Greetings from iainthepict. This blog of mine is meant to be like a 'Book of Days' or a kind of 'Scottish Year Book' if you will. The idea was to present an event for each day of the year. Somewhere in here, you can find out what happened, affecting Scotland and the Scots, on any given day of the year. Your comments and observations are very welcome.
The photograph is by Sam Perkins (check him out on Facebook at Sam Perkins Photography) and was taken near Oban.

Tuesday, 17 July 2012

Execution of John, Master of Forbes

John, Master of Forbes, was executed at Edinburgh Castle on the 17th of July, 1537.

Forbes is a surname that is found, principally, in Aberdeenshire, where the family were once rivals of the mighty Gordons. The origins of the name are are territorial, although there are claims for it stemming from a Scotti-Celtic heritage, with the usual run of wondrous stories concerning amazing feats of valour and the consequent awarding of appropriate appellations; in this case killing a ferocious bear, hence 'Forbear'. Most of those kinds of stories are made up in later centuries when it became fashionable to construct an origin story; a bit like Genesis in microcosm. The name must derive from Forbois, a Latin-French derivation that signifies 'a wild wood country' – where bears once  abounded, mind you. Skene, in his treatise De Verborum Significatione, mentions a Duncan Forbois getting a charter of the lands and heritage of Forbois, in Aberdeenshire,  from King Alexander (he doesn't say which Alexander; I, II or III). Forbes is pronounced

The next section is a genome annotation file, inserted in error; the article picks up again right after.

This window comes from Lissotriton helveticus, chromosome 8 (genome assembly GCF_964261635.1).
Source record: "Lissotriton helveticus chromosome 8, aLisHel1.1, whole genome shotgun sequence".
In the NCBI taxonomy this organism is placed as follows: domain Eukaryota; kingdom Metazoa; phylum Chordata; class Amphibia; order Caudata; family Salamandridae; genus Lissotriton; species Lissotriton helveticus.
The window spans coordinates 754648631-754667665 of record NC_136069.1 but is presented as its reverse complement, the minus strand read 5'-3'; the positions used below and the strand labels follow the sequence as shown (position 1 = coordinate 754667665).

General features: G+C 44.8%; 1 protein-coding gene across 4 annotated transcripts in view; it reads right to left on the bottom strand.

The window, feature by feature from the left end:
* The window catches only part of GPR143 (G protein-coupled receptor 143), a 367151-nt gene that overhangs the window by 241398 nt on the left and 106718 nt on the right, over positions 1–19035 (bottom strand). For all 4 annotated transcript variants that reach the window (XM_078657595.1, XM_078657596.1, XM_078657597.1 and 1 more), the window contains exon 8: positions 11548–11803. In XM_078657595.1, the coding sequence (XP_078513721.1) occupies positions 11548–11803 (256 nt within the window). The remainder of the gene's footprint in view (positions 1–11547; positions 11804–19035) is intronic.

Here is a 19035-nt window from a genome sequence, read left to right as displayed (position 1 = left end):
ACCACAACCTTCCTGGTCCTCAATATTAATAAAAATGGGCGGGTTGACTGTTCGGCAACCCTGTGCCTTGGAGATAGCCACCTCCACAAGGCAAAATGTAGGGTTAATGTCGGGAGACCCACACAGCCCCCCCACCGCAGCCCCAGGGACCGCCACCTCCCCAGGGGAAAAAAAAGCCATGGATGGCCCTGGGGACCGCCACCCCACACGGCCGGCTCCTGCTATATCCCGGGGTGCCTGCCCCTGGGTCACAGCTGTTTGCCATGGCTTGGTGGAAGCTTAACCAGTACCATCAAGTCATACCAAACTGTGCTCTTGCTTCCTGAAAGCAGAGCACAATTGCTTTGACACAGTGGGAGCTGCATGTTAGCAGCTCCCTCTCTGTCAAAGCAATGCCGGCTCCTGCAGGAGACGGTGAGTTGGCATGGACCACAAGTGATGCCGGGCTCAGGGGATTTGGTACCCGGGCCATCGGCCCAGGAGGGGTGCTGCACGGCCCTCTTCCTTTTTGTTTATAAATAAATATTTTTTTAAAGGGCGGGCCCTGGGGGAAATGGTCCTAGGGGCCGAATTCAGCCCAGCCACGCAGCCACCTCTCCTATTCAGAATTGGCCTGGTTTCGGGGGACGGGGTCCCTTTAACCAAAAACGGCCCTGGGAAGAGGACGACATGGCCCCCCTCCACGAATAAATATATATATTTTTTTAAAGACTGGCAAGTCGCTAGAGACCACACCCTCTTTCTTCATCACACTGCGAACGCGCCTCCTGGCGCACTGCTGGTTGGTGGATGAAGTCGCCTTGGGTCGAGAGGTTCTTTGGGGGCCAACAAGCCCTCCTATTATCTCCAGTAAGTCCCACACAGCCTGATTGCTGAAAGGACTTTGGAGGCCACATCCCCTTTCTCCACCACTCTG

in two syllables – For-bis – although in English, it gets only one syllable; cheapskates!